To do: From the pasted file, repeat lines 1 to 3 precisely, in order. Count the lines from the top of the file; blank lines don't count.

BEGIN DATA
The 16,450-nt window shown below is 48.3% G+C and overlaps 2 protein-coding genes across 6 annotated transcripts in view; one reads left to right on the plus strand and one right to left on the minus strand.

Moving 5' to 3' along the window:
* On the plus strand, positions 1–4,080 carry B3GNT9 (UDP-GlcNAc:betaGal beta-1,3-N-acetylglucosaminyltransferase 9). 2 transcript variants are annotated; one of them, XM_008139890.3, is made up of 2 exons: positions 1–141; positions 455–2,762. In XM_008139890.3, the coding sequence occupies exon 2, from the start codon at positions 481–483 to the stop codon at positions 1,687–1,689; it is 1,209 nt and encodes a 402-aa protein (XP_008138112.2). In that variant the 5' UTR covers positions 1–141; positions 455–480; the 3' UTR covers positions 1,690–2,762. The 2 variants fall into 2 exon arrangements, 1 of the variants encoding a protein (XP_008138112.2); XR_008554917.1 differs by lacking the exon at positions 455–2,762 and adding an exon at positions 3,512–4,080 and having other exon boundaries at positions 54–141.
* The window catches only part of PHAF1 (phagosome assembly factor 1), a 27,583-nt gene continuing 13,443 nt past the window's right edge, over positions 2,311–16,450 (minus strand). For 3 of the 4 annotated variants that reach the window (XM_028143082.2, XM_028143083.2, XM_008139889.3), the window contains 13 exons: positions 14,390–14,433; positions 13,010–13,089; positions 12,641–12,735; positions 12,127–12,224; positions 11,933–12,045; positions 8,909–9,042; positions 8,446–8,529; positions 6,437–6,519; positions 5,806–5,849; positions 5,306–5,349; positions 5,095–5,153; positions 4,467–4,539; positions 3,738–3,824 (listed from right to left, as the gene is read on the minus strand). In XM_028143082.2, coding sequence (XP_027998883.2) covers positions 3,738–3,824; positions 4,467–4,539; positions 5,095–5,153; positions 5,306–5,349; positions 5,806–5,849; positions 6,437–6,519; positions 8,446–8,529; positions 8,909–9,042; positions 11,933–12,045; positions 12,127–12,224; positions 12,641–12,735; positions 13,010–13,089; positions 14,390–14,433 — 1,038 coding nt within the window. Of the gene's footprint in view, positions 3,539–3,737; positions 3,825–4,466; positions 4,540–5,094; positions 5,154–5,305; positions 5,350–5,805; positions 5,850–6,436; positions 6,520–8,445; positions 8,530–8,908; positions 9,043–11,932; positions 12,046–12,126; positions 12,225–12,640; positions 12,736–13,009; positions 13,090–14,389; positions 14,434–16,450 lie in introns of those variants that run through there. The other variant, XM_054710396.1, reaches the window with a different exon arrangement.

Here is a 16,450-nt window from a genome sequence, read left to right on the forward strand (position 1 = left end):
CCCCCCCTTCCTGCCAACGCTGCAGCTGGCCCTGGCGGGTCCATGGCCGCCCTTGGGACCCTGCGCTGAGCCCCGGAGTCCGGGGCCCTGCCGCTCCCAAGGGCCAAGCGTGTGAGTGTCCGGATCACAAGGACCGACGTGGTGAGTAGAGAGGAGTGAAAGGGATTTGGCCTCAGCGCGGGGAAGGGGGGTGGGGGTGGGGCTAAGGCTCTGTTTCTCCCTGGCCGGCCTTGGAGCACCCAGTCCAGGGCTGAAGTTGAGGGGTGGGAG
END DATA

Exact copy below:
The 16,450-nt window shown below is 48.3% G+C and overlaps 2 protein-coding genes across 6 annotated transcripts in view; one reads left to right on the plus strand and one right to left on the minus strand.

Moving 5' to 3' along the window:
* On the plus strand, positions 1–4,080 carry B3GNT9 (UDP-GlcNAc:betaGal beta-1,3-N-acetylglucosaminyltransferase 9). 2 transcript variants are annotated; one of them, XM_008139890.3, is made up of 2 exons: positions 1–141; positions 455–2,762. In XM_008139890.3, the coding sequence occupies exon 2, from the start codon at positions 481–483 to the stop codon at positions 1,687–1,689; it is 1,209 nt and encodes a 402-aa protein (XP_008138112.2). In that variant the 5' UTR covers positions 1–141; positions 455–480; the 3' UTR covers positions 1,690–2,762. The 2 variants fall into 2 exon arrangements, 1 of the variants encoding a protein (XP_008138112.2); XR_008554917.1 differs by lacking the exon at positions 455–2,762 and adding an exon at positions 3,512–4,080 and having other exon boundaries at positions 54–141.